RP RANKS POORLY IN GLOBAL ICT INDEX
MANILA, January 6, 2004 (STAR) By Eden Estopace - The Philippines ranked poorly in the first global index on information and communications technology (ICT) access that was released recently by the International Telecommunication Union (ITU).
ITUís Digital Access Index (DAI) covered a total of 178 economies and measures the overall ability of countries to access and use ICT through eight variables, covering five areas ó infrastructure, affordability, knowledge, quality and usage Ė to provide an overall country score.
On a scale of zero to one, where one is considered the highest score and means the highest ICT access, the Philippines scored only 0.43 and shared a similar ranking with Maldives, Oman, Ukraine, Guyana, Iran, Botswana, Fiji and China.
However, the Philippines was not at the bottom of the heap. It shared the category "medium access" to ICT with 33 other countries with a score of 0.41 to 0.49. Included in this group were Thailand (0.48), Saudi Arabia (0.44), Jordan (0.45), Romania (0.48), Bosnia (0.46), Peru (0.44), Panama (0.47)and Venezuela (0.47).
Using the DAI scores, countries were classified into four digital access categories: high, upper, medium and low.
Those with the lowest ICT access scored 0.04 to 0.29, with Niger, Burkina Faso, Mali, Guinea-Bissau, Ethiopia, Central African Republic, Sierra Leone, Guinea and Burundi at the bottom of the list.
Highest ICT Access
On the other hand, countries with the highest ICT access scored 0.70 to 0.85 on the DAI. The top 11 countries in ICT access are Sweden (0.85), Denmark (0.83), Iceland (0.82), South Korea (0.82), Norway (0.79), the Netherlands (0.79), Hong Kong (0.79), Finland (0.79), Taiwan (0.79) and Canada (0.78) and the United States (0.78).
Countries with upper ICT access, or those whose scores were between 0.53 and 0.69, included Ireland, Cyprus, Estonia, Spain, Greece Portugal and the United Arab Emirates.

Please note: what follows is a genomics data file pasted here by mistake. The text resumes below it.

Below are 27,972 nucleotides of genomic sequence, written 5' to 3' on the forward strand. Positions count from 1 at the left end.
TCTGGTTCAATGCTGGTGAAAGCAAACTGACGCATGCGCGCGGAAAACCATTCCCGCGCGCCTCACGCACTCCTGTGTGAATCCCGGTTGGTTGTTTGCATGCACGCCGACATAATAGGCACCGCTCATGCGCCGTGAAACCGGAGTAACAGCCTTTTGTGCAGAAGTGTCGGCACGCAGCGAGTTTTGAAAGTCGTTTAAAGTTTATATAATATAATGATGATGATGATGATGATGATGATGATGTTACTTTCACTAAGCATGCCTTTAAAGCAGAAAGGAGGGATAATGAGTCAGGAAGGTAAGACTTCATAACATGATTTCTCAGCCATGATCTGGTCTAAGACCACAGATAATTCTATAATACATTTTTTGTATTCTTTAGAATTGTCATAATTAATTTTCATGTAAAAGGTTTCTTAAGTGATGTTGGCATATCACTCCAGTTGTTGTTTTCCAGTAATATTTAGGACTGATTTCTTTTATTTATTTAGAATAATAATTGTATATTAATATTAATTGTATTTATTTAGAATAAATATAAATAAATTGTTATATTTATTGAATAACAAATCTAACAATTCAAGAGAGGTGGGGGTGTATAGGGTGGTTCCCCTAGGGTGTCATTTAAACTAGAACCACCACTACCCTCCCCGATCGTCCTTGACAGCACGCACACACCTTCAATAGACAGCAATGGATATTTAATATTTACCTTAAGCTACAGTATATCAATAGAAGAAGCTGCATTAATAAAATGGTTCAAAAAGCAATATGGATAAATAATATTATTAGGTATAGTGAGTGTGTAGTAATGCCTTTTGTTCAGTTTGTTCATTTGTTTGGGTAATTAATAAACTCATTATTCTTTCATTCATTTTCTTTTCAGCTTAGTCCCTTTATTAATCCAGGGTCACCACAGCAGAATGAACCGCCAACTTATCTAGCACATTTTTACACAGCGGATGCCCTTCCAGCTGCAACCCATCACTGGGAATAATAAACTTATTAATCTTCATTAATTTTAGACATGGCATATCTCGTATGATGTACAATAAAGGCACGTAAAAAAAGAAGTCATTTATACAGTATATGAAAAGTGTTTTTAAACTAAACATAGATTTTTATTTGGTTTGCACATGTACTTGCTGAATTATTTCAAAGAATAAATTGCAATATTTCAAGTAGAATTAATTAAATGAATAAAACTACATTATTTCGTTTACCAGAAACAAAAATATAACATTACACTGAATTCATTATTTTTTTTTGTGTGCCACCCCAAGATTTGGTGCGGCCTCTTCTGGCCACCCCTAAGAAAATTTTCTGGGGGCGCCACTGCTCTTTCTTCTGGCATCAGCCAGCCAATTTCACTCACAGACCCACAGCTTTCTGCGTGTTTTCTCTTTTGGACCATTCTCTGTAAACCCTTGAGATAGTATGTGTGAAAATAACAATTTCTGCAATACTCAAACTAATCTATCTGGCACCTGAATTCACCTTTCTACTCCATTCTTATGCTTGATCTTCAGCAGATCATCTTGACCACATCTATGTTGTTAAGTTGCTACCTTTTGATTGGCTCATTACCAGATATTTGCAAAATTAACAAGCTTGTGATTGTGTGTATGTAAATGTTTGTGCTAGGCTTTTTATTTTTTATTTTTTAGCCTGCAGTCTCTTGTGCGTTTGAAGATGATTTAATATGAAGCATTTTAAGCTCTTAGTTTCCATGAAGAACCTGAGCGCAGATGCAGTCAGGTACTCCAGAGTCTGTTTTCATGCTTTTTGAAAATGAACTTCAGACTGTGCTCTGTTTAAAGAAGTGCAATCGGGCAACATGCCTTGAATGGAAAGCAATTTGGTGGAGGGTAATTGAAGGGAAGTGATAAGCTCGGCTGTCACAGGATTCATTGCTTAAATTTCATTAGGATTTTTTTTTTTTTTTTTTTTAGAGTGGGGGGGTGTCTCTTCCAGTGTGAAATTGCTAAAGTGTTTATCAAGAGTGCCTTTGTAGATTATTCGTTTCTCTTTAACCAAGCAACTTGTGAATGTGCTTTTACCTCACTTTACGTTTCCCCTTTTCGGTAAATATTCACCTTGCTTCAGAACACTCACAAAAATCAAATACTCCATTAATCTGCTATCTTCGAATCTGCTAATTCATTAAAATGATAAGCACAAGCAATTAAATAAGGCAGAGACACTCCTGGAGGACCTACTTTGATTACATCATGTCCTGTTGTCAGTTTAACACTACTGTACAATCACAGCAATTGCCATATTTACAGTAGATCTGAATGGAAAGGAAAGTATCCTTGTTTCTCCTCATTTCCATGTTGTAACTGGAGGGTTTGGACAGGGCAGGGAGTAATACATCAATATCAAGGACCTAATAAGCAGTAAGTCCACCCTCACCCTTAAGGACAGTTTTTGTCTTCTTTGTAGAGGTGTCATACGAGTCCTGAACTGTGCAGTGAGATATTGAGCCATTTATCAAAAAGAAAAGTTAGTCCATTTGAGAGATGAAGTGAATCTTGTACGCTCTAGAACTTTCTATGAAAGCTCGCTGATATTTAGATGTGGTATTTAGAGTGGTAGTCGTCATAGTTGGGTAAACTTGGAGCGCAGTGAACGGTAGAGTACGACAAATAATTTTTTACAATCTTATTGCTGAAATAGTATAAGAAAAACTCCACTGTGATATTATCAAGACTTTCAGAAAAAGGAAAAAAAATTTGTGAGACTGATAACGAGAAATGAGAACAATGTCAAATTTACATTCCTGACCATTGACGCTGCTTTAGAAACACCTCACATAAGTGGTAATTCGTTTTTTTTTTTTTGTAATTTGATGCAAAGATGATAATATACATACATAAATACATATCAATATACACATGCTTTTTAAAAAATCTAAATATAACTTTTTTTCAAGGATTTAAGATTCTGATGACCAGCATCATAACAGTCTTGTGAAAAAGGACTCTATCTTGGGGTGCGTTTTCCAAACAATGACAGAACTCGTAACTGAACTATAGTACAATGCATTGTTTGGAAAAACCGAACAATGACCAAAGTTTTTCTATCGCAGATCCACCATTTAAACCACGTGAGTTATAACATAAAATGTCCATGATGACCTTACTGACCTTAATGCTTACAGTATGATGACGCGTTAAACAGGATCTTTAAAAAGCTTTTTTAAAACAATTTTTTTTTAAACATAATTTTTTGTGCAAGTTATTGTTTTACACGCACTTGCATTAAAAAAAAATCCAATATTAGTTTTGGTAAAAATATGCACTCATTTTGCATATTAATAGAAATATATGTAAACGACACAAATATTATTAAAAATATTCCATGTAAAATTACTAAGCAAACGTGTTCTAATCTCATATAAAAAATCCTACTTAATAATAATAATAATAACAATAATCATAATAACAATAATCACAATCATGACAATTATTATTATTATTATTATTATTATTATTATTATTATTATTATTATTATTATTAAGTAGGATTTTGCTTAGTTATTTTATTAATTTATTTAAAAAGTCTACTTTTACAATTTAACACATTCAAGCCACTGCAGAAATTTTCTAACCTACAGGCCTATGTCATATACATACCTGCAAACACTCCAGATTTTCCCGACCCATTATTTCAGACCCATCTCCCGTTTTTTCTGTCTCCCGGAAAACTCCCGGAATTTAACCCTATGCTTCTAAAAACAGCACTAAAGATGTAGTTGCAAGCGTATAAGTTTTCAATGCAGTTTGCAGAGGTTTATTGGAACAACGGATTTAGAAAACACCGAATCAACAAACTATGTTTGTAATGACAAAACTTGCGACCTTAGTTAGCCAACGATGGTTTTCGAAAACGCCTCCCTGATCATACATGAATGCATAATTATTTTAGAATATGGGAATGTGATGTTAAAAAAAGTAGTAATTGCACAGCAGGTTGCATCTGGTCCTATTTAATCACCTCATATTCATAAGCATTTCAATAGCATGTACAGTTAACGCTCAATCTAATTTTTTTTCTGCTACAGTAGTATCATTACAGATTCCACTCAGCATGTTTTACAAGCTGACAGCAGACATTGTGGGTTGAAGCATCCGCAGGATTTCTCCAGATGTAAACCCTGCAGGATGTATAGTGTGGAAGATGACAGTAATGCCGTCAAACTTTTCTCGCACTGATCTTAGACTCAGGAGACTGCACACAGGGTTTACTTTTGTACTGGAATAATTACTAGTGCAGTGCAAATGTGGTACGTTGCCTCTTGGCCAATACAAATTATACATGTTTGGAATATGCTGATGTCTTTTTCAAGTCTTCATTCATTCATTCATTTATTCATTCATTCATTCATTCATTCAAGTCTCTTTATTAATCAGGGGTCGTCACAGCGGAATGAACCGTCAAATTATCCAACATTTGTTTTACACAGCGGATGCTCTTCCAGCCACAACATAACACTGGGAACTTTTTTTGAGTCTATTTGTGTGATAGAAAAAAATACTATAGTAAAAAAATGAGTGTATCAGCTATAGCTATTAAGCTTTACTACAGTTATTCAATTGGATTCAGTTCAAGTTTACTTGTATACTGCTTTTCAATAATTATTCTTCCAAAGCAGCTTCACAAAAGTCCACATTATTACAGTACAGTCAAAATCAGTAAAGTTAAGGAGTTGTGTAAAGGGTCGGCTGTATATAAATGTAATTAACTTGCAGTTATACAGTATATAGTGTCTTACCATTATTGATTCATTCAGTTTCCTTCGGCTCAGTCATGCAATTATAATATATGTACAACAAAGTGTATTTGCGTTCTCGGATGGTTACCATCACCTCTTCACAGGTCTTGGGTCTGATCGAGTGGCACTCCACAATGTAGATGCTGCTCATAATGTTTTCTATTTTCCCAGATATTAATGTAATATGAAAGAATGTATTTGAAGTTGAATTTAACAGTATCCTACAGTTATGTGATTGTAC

The DAI formed part of the 2003 edition of the World Telecommunications Development Report (WTDR), which was published to coincide with the recently concluded World Summit on the Information Society (WSIS).
"It will be a vital reference for governments, international development agencies, non-governmental organizations and the private sector to assess national conditions in information and communications technology," the report said.
In measuring the level of ICT access, the ITU counted as variables fixed telephone and mobile cellular subscribers per 100 inhabitants (under the infrastructure category); Internet access price as percentage of gross national income per capita (affordability); adult literacy and combined primary, secondary and tertiary school enrollment (knowledge); international Internet bandwidth per capita and broadband subscribers per 100 inhabitants (quality); and Internet users per 100 inhabitants (usage).
Using these parameters, the five Asia-Pacific countries with "developed" digital access were South Korea (0.82), Hong Kong (0.79), Taiwan (0.79), Singapore (0.75) and Japan (0.75).
Those with "developing" digital access were Malaysia (0.57), Brunei Darussalam (0.55), Thailand (0.48), China (0.43) and Fiji (0.43).
The ITU said many of those in the top rankings per region "used ICT as a development enabler and government policies have helped them reach an impressive level of ICT access."
Progress In AsPac
As an example, it cited the Multimedia Super Corridor in Malaysia which is, incidentally, the highest ranked among Asian nations with developing digital access.
One of the many findings of this latest ITU report is that the so-called four "Asian tigers" Ė South Korea, Taiwan, Singapore and Hong Kong Ė made the greatest progress in ICT over the last four years.
Posting the highest percentage change was South Korea, whose government has been strongly pushing for the use of ICT in all levels of society.
Based on the ITUís World Telecommunication Indicator database, South Korea also has the most number of broadband Internet subscribers.
Overall, the ITU said the results of its new Digital Access Index suggest that "it is time to redefine ICT access potential."
"Until now, limited infrastructure has often been regarded as the main barrier to bridging the Digital Divide," said Michael Minges of the ITUís Market, Economics and Finance Unit. "Our research, however, suggests that affordability and education are equally important factors."
Reported by: Sol Jose Vanzi
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